In response to controversy over Nike’s Vaporfly running shoe and the bouncy carbon-fiber plate inserted in its sole, World Athletics has instituted new regulations on athletic footwear worn for competition (For background, see SGI Europe – Vol. 31 n°2+3 of Jan. 24).

The governing body for competitive running has declared that, as of April 30, any shoe must have been available commercially, on- or offline, for at least four months before being used in a competition. All other shoes are henceforth deemed to be prototypes and ineligible for competition. This excludes shoes customized for purely aesthetic or medical reasons. Furthermore, road shoes may have soles no more than 40mm thick and track spikes can be no longer than 30mm. Plates or blades in the midsole must be either single and rigid or multiple and lie in the same plane.

World Athletics’ president, Sebastian Coe, says that the body seeks not to regulate the sports shoe market but only to “preserve the integrity of elite competition.” Its ruling prohibits “shoes that go further than what is currently on the market while we investigate further.” World Athletics, which was previously called the International Association of Athletics Federations (IAAF), will be setting up a new working group of biomechanical engineers and others to “guide future research into shoe technology and to assess new shoes that emerge on the market.” New guidelines are expected regarding the construction of track spikes.

The new regulations ban from competition the Nike Alphafly, as it has three carbon plates enclosed in thick, ultra-compressed foam. But the Alphafly’s more commercial cousin, the Vaporfly, currently on sale and equipped with a single plate, has escaped the ban. Runners wearing some version of the Vaporfly claimed 31 of the 36 podium positions in last year’s world championships. As the new rules are not retroactive, no one will be stripped of any victory regardless of shoe. Adidas, Brooks, New Balance, Hoka One One, Saucony, Asics and Mizuno are all working to release new models by April 30 – the new rules’ deadline for eligibility in the Summer Olympics – to compete with Nike’s bouncy breakthrough.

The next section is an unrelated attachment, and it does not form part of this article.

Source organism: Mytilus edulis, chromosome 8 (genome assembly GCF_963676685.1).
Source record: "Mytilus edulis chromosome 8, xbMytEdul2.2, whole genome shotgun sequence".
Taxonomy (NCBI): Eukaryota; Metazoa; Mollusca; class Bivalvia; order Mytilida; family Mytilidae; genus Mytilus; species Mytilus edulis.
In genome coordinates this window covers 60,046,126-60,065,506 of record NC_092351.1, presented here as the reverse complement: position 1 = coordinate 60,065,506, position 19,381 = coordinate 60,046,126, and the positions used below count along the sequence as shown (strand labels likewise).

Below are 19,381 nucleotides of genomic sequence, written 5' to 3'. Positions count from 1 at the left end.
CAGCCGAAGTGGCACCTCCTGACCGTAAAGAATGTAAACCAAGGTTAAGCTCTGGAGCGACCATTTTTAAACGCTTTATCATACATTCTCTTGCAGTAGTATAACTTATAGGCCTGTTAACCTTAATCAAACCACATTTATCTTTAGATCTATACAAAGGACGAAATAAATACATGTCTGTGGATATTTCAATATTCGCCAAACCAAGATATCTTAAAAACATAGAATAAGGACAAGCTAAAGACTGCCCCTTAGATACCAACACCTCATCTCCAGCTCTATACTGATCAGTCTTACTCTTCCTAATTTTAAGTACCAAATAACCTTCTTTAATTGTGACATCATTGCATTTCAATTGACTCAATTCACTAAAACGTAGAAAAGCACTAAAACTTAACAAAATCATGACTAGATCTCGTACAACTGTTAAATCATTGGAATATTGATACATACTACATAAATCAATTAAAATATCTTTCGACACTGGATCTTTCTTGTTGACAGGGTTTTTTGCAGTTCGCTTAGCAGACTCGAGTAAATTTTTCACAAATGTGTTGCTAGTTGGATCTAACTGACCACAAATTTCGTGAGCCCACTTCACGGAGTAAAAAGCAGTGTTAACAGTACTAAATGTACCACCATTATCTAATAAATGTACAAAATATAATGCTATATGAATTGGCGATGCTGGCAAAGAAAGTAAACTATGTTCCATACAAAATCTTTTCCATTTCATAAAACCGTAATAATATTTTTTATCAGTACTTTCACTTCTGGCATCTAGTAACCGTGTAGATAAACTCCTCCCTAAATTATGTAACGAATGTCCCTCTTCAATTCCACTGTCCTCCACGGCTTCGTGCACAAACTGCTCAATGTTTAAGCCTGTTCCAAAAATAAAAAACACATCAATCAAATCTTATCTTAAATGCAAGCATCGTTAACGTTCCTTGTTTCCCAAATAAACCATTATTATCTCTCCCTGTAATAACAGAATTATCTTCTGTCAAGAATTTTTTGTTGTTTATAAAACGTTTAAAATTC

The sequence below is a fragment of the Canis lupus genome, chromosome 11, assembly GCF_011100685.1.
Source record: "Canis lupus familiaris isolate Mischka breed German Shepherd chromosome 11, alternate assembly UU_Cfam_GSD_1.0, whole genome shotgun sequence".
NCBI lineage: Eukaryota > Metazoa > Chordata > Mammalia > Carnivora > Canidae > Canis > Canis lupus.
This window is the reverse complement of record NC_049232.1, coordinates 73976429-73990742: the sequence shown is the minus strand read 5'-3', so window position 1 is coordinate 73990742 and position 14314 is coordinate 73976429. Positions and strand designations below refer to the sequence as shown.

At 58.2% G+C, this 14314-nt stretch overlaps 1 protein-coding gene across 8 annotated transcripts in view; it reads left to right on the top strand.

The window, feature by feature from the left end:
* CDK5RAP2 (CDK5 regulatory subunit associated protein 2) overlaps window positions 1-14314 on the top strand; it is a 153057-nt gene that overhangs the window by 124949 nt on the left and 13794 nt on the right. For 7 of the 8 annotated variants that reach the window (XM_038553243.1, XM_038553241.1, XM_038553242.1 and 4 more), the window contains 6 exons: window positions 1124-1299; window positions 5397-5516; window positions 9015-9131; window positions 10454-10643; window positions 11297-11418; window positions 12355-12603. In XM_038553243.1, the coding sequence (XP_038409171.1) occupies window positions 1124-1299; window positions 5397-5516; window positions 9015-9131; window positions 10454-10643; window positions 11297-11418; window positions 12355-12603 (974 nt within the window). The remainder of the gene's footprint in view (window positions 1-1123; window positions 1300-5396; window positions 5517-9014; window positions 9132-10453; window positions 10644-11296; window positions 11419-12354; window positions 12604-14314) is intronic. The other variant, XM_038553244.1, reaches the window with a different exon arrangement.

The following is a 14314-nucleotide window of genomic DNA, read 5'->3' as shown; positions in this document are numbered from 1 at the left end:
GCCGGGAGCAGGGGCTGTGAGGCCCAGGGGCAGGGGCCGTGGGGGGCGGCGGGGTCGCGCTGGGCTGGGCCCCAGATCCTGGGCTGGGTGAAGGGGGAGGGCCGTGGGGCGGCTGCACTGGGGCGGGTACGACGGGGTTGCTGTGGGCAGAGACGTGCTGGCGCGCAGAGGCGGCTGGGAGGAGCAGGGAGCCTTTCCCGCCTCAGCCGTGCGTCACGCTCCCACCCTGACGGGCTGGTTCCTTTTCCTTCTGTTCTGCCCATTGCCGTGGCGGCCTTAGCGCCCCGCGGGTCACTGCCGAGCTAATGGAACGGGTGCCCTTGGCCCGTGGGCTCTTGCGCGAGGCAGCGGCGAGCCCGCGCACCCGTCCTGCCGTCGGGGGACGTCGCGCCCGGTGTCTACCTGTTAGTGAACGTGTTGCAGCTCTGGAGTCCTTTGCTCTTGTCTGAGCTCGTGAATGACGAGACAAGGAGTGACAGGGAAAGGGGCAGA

Nike, for its part, will now be releasing a limited number of Vaporfly Next% shoes – the model worn by the Kenyan distance runner Eliud Kipchoge when he became the first human being to run a marathon in less than two hours – by the same April date. And it will be doing the same with two other models: the Air Zoom Alphafly Next%, which has an air pocket in the forefoot, and the Air Zoom Victory, which has spikes.

Two other Nike models slated for release, the Air Zoom Tempo Next% and the Air Zoom Tempo Next Flyease, will not be eligible for competition for the time being. Otherwise, Nike’s Olympic products will include the sustainability-flavored Air Zoom BB NXT, recycled uniforms from Nike SB for skateboarding’s Olympic debut, and Space Hippie casual footwear made from factory scrap and medal-podium uniforms made of recycled polyester, nylon and rubber.